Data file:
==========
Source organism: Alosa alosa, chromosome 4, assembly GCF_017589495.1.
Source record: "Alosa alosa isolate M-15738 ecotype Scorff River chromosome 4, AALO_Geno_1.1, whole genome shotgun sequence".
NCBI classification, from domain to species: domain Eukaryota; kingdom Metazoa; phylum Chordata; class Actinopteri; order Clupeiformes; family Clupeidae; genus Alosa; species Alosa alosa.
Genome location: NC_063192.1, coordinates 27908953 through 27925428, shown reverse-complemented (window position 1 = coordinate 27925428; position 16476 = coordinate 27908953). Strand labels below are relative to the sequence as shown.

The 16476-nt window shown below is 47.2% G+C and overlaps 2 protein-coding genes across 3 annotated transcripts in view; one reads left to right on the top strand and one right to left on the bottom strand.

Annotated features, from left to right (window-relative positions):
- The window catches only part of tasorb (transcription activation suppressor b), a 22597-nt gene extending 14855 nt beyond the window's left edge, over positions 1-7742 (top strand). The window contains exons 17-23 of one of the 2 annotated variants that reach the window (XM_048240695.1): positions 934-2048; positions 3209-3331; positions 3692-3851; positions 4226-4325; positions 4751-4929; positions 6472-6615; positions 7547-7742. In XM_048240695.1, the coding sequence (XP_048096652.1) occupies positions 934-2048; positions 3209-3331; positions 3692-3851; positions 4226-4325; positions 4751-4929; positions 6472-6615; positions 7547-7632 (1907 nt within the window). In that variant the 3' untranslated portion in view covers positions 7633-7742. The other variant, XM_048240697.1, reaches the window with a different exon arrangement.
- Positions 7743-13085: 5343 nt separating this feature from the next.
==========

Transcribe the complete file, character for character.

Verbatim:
Source organism: Alosa alosa, chromosome 4, assembly GCF_017589495.1.
Source record: "Alosa alosa isolate M-15738 ecotype Scorff River chromosome 4, AALO_Geno_1.1, whole genome shotgun sequence".
NCBI classification, from domain to species: domain Eukaryota; kingdom Metazoa; phylum Chordata; class Actinopteri; order Clupeiformes; family Clupeidae; genus Alosa; species Alosa alosa.
Genome location: NC_063192.1, coordinates 27908953 through 27925428, shown reverse-complemented (window position 1 = coordinate 27925428; position 16476 = coordinate 27908953). Strand labels below are relative to the sequence as shown.

The 16476-nt window shown below is 47.2% G+C and overlaps 2 protein-coding genes across 3 annotated transcripts in view; one reads left to right on the top strand and one right to left on the bottom strand.

Annotated features, from left to right (window-relative positions):
- The window catches only part of tasorb (transcription activation suppressor b), a 22597-nt gene extending 14855 nt beyond the window's left edge, over positions 1-7742 (top strand). The window contains exons 17-23 of one of the 2 annotated variants that reach the window (XM_048240695.1): positions 934-2048; positions 3209-3331; positions 3692-3851; positions 4226-4325; positions 4751-4929; positions 6472-6615; positions 7547-7742. In XM_048240695.1, the coding sequence (XP_048096652.1) occupies positions 934-2048; positions 3209-3331; positions 3692-3851; positions 4226-4325; positions 4751-4929; positions 6472-6615; positions 7547-7632 (1907 nt within the window). In that variant the 3' untranslated portion in view covers positions 7633-7742. The other variant, XM_048240697.1, reaches the window with a different exon arrangement.
- Positions 7743-13085: 5343 nt separating this feature from the next.